There is no way around this besides manually checking all of your dependencies from time to time. One GitHub feature that can really help is Dependabot, that quite recently got Swift support. It will check all of your dependencies automatically, and send an alert automatically when there's a security issue.

    Increased Manual Maintenance

    Since your packages don't get updates by accident anymore, they will be stuck perennially on the same version. Given the risk of security issues, but also the chance that it's functionality slowly starts deteriorating against newer version of iOS and Xcode it's required to check every dependency at least every three months for updates, and evaluate if any new version is worth upgrading to.


    Pinning the versions of your packages to an exact Version or Commit is a great practice, especially for larger teams. Dealing with the extra overhead to manually monitor and update the package is a fair exchange for taking this headache out of your development chain.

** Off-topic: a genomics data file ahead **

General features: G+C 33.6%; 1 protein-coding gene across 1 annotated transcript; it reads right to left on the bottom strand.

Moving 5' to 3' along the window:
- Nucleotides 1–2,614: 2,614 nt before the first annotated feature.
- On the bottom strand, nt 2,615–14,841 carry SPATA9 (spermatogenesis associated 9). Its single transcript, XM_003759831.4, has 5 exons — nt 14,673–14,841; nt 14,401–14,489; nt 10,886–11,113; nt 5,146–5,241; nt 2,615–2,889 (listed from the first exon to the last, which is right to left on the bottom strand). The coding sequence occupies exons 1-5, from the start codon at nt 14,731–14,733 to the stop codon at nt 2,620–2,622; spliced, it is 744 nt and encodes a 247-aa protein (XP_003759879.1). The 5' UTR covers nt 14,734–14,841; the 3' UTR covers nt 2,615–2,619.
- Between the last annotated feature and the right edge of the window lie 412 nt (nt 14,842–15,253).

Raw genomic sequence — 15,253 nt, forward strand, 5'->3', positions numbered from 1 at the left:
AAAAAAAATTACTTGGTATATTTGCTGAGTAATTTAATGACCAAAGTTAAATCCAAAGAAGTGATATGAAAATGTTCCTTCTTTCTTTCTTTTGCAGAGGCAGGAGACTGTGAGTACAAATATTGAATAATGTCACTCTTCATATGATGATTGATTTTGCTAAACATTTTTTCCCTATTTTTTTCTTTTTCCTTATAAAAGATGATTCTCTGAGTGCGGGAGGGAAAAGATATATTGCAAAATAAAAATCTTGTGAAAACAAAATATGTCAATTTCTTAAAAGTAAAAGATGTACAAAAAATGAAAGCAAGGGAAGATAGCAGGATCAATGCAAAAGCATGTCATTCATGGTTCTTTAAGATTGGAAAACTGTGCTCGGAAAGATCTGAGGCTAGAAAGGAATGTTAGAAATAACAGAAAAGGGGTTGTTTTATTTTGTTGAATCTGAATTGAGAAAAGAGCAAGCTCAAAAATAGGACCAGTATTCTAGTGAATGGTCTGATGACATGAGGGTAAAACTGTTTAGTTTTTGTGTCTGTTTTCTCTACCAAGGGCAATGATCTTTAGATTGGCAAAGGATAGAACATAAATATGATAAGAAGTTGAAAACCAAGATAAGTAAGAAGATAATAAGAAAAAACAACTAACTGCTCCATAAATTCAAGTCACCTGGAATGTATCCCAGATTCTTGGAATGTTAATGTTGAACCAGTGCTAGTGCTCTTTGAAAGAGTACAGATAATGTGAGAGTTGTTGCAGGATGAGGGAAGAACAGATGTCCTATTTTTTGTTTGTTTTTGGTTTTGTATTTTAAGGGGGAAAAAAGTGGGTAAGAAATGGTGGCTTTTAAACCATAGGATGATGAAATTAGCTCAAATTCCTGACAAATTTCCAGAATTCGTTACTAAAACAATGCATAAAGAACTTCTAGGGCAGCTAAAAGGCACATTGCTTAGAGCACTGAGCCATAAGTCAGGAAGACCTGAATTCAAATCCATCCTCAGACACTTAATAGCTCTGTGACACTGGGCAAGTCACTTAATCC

Thank You for Contributing

    I want to thank everybody that voted and commented on my poll about pinning package version on LinkedIn, especially:

    See You After WWDC 2024

    I'm going to take a slight break from writing until WWDC 2024, to study other topics that do not result into blog posts and take a slight break, so I'm fresh again for the onslaught of new information. I sure hope we can find lots of new interesting stuff around Swift and developing for Apple platforms in general.

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    is an Apple platforms developer that likes to write and discuss about technical subjects.